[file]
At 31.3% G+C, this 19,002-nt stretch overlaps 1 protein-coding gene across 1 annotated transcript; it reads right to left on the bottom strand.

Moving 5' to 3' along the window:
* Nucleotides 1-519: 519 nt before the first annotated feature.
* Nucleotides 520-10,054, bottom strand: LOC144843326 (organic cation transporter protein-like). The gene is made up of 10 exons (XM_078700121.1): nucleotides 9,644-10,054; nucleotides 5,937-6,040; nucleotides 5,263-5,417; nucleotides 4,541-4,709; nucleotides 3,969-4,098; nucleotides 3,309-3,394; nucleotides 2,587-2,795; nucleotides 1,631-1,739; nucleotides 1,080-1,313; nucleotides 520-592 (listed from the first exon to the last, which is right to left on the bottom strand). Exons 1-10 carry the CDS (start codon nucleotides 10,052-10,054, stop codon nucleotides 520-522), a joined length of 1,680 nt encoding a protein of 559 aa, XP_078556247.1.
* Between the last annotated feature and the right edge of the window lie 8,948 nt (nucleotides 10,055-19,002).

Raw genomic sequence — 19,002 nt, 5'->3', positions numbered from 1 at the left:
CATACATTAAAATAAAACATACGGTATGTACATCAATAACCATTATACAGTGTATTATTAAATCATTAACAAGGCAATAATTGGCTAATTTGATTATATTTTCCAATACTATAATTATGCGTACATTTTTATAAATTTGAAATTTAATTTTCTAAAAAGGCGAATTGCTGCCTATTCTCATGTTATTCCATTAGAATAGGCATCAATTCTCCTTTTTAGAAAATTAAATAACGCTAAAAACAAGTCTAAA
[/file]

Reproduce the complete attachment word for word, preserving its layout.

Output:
At 31.3% G+C, this 19,002-nt stretch overlaps 1 protein-coding gene across 1 annotated transcript; it reads right to left on the bottom strand.

Moving 5' to 3' along the window:
* Nucleotides 1-519: 519 nt before the first annotated feature.
* Nucleotides 520-10,054, bottom strand: LOC144843326 (organic cation transporter protein-like). The gene is made up of 10 exons (XM_078700121.1): nucleotides 9,644-10,054; nucleotides 5,937-6,040; nucleotides 5,263-5,417; nucleotides 4,541-4,709; nucleotides 3,969-4,098; nucleotides 3,309-3,394; nucleotides 2,587-2,795; nucleotides 1,631-1,739; nucleotides 1,080-1,313; nucleotides 520-592 (listed from the first exon to the last, which is right to left on the bottom strand). Exons 1-10 carry the CDS (start codon nucleotides 10,052-10,054, stop codon nucleotides 520-522), a joined length of 1,680 nt encoding a protein of 559 aa, XP_078556247.1.
* Between the last annotated feature and the right edge of the window lie 8,948 nt (nucleotides 10,055-19,002).

Raw genomic sequence — 19,002 nt, 5'->3', positions numbered from 1 at the left:
CATACATTAAAATAAAACATACGGTATGTACATCAATAACCATTATACAGTGTATTATTAAATCATTAACAAGGCAATAATTGGCTAATTTGATTATATTTTCCAATACTATAATTATGCGTACATTTTTATAAATTTGAAATTTAATTTTCTAAAAAGGCGAATTGCTGCCTATTCTCATGTTATTCCATTAGAATAGGCATCAATTCTCCTTTTTAGAAAATTAAATAACGCTAAAAACAAGTCTAAA